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Mississippi Agricultural Productions


Agriculture of Mississippi
Agriculture of Mississippi

In the late 1990s some two-fifths of Mississippi’s land was in farms. Crops were raised on 20 percent of all land in the state. There were 42,000 farms operating in 2008. The average size of a Mississippi farm is 106 hectares (262 acres). Farms can average less than half this size, especially in some parts of northeastern and southeastern Mississippi; the largest farms are found in the Delta.

Farm tenancy has declined greatly in Mississippi since the 1940s, and in the late 1970s only about 10 percent of all farms were tenant operated.

The rate of tenancy is highest in the highly productive farming areas of the Delta. Farm living standards are below the national average in most of Mississippi and are lowest in the central and northwestern sections. Only 35 percent of farms produced annual income of more than $10,000 in 2008.

Crops provided 33 percent of farm income in Mississippi in the 2006. Corn and soybeans are now the leading crops. For many years Mississippi was the fourth most important producer of cotton in the country, behind Texas, California, and Georgia. In the late 2000s, however, Mississippi farmers decreased their cotton acreage from 1.2 million (500,000 hectares) to 365,000 (148,000 hectares), and the amount of cotton acreage was expected to fall to 268,000 (108,000 hectares) in 2009.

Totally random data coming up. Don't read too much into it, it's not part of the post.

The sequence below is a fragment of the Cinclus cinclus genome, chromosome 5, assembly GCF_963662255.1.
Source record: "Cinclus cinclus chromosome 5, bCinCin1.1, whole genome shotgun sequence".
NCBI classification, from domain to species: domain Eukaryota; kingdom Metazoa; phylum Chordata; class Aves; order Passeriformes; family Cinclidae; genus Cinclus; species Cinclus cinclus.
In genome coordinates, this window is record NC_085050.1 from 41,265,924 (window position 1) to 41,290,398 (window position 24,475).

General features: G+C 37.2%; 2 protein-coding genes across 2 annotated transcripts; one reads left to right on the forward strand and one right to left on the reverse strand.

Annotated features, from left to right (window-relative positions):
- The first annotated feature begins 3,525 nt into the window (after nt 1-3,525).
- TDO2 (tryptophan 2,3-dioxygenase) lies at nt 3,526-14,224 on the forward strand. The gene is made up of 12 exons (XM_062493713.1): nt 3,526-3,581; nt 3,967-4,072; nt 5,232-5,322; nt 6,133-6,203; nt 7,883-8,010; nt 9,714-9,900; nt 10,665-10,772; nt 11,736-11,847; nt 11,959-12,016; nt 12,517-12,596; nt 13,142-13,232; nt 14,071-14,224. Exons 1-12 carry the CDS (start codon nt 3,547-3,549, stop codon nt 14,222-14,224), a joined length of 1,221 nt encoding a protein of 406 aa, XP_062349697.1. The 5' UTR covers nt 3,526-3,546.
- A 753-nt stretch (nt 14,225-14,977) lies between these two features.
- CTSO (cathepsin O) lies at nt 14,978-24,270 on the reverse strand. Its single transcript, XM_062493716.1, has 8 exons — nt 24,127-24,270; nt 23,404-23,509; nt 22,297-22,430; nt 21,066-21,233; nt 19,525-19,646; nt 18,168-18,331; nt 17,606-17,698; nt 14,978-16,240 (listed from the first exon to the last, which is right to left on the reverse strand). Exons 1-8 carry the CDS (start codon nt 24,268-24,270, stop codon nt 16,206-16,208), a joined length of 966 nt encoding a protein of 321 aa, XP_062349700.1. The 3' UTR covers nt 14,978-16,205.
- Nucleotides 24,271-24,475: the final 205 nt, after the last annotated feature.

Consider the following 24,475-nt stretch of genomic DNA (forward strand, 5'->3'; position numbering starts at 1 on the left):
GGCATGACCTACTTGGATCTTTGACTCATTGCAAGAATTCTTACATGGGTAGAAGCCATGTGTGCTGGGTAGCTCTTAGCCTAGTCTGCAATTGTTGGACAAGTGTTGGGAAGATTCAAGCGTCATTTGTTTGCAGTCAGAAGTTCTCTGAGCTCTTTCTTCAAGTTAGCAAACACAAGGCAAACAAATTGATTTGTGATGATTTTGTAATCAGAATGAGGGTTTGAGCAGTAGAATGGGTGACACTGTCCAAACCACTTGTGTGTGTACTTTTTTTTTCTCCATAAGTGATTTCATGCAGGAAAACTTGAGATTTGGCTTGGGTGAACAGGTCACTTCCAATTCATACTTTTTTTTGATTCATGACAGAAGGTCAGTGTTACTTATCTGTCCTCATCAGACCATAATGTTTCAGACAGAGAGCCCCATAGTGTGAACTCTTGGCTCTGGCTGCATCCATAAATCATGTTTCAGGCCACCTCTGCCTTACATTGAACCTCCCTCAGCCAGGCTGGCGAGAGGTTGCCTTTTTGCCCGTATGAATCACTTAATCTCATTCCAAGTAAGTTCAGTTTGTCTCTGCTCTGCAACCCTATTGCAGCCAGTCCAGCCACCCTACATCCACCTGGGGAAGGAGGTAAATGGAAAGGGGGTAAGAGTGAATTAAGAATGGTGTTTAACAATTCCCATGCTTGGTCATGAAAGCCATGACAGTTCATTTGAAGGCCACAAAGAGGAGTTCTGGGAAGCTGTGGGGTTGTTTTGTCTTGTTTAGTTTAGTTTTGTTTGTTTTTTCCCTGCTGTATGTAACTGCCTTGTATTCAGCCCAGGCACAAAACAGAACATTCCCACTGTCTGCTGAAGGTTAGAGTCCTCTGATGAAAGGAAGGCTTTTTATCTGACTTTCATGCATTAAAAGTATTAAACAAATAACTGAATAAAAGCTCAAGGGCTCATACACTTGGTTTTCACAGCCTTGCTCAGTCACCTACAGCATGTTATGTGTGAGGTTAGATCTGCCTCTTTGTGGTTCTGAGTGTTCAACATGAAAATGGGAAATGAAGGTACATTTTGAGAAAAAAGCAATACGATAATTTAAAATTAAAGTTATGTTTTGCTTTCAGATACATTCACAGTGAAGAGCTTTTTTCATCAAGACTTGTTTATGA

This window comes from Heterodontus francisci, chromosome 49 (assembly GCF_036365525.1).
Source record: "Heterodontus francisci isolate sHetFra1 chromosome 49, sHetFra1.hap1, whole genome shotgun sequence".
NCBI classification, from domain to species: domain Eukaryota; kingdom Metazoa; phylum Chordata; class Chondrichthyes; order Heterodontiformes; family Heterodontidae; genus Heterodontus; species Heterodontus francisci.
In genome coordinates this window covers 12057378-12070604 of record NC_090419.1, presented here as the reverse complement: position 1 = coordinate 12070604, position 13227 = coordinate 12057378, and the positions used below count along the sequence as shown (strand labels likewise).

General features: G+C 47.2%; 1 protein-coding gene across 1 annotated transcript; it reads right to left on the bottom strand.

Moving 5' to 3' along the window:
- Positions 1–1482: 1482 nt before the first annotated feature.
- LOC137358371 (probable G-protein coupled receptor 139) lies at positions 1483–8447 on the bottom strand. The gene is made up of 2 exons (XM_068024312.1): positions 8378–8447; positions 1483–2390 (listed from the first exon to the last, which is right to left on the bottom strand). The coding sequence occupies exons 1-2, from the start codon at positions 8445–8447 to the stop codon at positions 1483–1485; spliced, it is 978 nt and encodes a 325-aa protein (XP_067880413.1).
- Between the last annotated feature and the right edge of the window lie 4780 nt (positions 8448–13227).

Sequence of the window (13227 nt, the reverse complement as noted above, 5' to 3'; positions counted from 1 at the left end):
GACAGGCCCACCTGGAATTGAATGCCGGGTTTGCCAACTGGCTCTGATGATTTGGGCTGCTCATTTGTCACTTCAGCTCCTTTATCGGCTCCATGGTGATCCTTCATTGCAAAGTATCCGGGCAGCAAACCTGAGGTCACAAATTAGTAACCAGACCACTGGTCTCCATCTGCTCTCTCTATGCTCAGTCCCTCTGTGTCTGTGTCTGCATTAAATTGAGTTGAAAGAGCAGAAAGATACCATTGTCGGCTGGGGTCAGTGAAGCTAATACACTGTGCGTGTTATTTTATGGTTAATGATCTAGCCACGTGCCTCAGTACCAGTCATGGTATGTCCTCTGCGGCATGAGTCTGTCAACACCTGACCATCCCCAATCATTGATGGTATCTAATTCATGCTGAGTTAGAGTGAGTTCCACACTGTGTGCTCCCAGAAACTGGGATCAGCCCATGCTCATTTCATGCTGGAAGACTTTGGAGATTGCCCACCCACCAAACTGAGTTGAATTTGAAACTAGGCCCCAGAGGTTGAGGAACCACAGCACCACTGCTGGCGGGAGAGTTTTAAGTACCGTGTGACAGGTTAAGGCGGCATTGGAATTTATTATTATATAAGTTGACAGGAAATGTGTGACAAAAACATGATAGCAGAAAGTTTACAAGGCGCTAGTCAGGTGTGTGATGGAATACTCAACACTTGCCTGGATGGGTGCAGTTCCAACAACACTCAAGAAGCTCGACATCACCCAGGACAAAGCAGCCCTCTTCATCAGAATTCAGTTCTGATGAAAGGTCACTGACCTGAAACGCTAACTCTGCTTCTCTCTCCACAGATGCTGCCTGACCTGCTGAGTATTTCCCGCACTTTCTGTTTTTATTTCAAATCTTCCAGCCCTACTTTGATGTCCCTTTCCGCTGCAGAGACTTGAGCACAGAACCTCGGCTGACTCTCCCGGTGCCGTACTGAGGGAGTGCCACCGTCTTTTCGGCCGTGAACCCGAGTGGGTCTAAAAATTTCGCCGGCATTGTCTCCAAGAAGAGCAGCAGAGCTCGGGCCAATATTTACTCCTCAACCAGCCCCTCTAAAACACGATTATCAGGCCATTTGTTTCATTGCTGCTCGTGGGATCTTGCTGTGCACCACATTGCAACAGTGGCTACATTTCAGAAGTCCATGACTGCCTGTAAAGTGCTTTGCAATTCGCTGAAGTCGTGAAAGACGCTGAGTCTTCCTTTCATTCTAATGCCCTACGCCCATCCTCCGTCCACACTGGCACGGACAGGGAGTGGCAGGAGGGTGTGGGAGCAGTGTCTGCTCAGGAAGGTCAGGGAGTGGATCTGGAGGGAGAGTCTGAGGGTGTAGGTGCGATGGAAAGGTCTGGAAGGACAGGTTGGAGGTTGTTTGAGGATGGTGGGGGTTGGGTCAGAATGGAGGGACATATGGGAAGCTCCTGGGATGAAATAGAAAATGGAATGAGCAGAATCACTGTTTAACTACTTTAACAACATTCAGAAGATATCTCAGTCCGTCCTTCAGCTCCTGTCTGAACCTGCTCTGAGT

Although cotton is produced in many areas of the state, most of it is grown in the Delta, where flatlands make mechanical harvesting easier.

Acreage in cotton declined in part due to government acreage controls, but improved farming methods and later the use of genetically modified cotton seeds increased the yield. Large areas once devoted to cotton now go into other crops, principally soybeans. Soybeans replaced cotton as the state’s principal crop in the 1960s. By the 1980s the amount of acreage devoted to soybean production, 4 million (1.6 million hectares), equaled the amount planted in cotton in the 1930s.

By the late 1990s soybeans brought in three-fourths as much income as cotton. Mississippi ranks fifth in the nation for the income produced by its rice crop. Corn is raised throughout the state as a feed crop and for ethanol, and its yield, too, has increased, thanks to new hybrids and better cultivation. In the late 2000s Mississippi planted more corn than cotton for the first time in the state’s history. Other crops are sweet potatoes, pecans, sorghum grain, hay, and wheat. "Mississippi" © Emmanuel BUCHOT, Encarta, Wikipedia

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